AfCFTA Becomes a Reality: Benefits and Disadvantages for SMEs in Africa
The African Continental Free Trade Area (AfCFTA) is going to finally become a reality, as it is expected to enter full force in July 2019. The AfCFTA agreement seeks the creation of a single African market for goods and services, with free movement of business persons and investments. A move that is expected to usher in the establishment of an African Customs Union. The Free Trade Area will represent a GDP of US $2.6 trillion and a population of 1.7 billion people. AfCFTA will bolster manufacturing and agricultural activities, two key sectors with huge potential to create much-needed employment for the teeming young population of Africans seeking opportunities to improve their lives.
Benefits of an African Free Trade Area for SMEs
African Small and Medium Enterprises (SMEs), are expected to largely benefit from AfCFTA because it entails lower or no tariffs and free access to market and market information. The instrument will indeed lead to removal of tariff restrictions and other barriers on intra-African trade. It will also be easier for Africans to establish businesses in different African countries. Intra-African Trade in agriculture is also expected to increase, resulting in increase in wages and employment. It will allow businesses to access cheaper raw materials and intermediate goods. It will also improve the conditions of regional value chains and access to global value chains.
The agreement will give SMEs an advantage to grow beyond domestic market into regional one. Other African markets would be much easier for them to enter as opposed to the difficulties they will encounter trying to enter the global market.. This is of a huge importance bearing in mind that SMEs account for 80 percent of businesses in Africa. AfCFTA will also allow SMEs to supply larger regional companies, a feat that is almost impossible without AfCFTA.
Benefits for Bigger Countries Versus Smaller Countries?
Bigger countries will benefit from selling manufactured goods to a bigger market and smaller countries will benefit by feeding their products into regional value chains. Agriculture dependent countries will benefit from a bigger market to supply their food products to. The elimination of intra-African tariffs will also make it easier to add value to natural resources and diversify into different markets.
Nigeria: Why hasn’t it signed the agreement yet?
The agreement has been signed by 52 countries and ratified by 22 countries, 9 of those are from West Africa. All the big countries- Egypt, Ethiopia and South Africa- have ratified the instrument. Nigeria is the only big absentee among the big countries. Most fear that absence of Nigeria will weaken the credibility of the instrument. Nigeria is still reluctant to sign the Continental Trade Area agreement. President Buhari stated that he will need more consultation at domestic level before signing AfCFTA. That is mainly because the Nigerian Manufacturing Association (NMA) strongly opposed it, stating that the agreement could be dangerous to the Nigerian economy and to the laborer’s rights.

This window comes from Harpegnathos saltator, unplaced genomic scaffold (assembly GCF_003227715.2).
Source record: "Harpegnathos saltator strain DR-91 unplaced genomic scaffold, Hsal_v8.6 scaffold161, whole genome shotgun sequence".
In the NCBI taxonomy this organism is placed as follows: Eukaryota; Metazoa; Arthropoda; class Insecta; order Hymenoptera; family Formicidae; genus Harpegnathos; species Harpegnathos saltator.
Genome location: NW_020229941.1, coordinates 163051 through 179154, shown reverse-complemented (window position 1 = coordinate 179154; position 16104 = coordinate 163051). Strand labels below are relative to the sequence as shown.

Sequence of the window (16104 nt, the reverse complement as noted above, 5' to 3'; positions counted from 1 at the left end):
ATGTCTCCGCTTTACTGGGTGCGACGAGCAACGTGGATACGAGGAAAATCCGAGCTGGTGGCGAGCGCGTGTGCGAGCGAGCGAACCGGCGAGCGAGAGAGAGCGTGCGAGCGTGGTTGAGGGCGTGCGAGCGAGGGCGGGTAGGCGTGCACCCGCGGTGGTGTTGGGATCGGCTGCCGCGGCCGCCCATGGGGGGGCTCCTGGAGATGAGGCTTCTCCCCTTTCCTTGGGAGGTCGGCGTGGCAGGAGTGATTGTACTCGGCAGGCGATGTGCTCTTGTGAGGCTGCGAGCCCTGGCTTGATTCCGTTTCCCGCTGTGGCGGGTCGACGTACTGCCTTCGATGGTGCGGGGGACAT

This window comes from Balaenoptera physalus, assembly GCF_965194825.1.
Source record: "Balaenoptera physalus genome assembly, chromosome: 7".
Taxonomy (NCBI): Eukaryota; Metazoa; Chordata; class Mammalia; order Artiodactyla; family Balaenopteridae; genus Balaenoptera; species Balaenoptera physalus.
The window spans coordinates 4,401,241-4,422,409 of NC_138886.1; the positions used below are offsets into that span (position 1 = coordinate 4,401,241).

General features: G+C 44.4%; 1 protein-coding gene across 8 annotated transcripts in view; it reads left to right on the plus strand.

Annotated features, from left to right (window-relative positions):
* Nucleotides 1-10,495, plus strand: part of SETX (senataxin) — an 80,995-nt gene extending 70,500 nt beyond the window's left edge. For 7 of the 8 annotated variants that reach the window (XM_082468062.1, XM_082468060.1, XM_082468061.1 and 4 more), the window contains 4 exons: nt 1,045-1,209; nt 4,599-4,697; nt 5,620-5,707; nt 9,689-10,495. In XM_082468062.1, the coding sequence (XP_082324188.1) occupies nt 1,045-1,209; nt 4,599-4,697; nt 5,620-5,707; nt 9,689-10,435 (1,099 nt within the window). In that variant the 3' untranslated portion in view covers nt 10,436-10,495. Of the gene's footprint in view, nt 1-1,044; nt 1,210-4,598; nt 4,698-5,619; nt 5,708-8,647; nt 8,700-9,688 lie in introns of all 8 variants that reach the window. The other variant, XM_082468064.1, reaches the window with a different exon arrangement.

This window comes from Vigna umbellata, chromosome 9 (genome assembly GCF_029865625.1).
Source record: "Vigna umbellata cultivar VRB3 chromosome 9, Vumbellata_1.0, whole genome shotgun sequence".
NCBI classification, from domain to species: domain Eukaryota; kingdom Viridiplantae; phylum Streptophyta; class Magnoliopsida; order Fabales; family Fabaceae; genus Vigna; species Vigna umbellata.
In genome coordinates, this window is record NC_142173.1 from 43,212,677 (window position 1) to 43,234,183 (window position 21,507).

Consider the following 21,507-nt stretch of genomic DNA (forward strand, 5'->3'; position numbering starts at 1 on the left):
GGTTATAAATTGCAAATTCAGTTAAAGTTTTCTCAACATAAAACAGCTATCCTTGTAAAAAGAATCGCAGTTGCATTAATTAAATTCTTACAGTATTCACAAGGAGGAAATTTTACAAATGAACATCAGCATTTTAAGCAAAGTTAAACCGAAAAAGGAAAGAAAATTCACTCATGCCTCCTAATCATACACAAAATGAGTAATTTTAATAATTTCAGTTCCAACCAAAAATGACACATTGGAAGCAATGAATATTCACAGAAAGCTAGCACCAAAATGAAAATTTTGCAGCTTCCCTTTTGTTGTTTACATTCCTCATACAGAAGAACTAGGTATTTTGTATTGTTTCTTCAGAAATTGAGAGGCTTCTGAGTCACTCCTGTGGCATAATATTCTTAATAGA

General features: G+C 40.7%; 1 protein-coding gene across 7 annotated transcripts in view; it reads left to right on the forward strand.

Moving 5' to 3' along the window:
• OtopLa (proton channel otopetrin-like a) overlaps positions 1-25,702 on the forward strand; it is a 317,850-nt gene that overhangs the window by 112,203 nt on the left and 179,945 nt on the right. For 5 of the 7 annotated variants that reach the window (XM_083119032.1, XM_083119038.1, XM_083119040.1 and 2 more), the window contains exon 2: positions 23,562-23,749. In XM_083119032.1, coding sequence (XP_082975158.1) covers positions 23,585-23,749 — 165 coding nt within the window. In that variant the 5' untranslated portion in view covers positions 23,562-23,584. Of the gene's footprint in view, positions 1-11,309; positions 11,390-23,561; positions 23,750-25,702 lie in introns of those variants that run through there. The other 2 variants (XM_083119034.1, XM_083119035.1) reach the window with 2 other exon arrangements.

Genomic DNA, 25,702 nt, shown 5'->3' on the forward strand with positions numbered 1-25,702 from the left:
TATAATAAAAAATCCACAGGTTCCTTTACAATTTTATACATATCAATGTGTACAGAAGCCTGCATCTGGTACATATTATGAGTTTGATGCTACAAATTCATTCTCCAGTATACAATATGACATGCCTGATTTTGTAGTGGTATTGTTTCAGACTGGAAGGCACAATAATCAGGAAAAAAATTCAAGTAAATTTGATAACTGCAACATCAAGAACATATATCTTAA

Challenges and Possible Disadvantages of AfCFTA that Cause Nigeria’s Reluctancy?
Heterogeneity of the market and quality and standard regulations: Africa is a huge continent with markets that have different sizes and characteristics. Nigeria, Egypt and South Africa contribute over half of the continent’s cumulative GDP while six of the small islands contribute only 1% of the Continental GDP. Market regulations also vary a lot from country to country. Therefore the harmonization of the regulations will be a main challenge. Standardizing quality requirements for goods and services will not be an easy task.
SMEs: Foreign businesses supply goods and services at lower rates than local SMEs causing the latter to lose market. This is due to the fact that the agreement allows foreign businesses to enter domestic market with low or no tariff barriers.
Labor issues: Laborers may be forced to work with lesser rights and protection in order to win the competition. The Nigerian Labour Congress criticized the agreement labelling it as “a renewed, extremely dangerous and radioactive neo-liberal policy initiative.”
Environmental issues: The tough competition may also bring SMEs to ignore environmental regulations. In order to cut costs, SMEs may disregard such regulations during manufacturing or waste dumping.
Theft of intellectual property: The absence, in most, and heterogeneity in other countries, of laws regulating theft of intellectual property may be a serious issue. The African Union should also address this issue in order to protect SMEs that may otherwise be reticent in Africa in investing in more creative ideas and researches.
The agreement will become operational following the extraordinary African Union Summit to be held in July 2019, in Niamey. It was declared by the African Union Commission Chairperson, Moussa Faki Mahamat, who expressed his happiness for Ghana depositing the ratification instrument, on 29 April 2019, bringing the number of countries who ratified to 22, the number required to enter the instrument into force.
Yohamin Teshome is a young passionate african whose interest bothers on humanitarian, gender equality, children’s rights and extra and intra continental migration issues. She has a masters degree in international Relations and speaks five languages.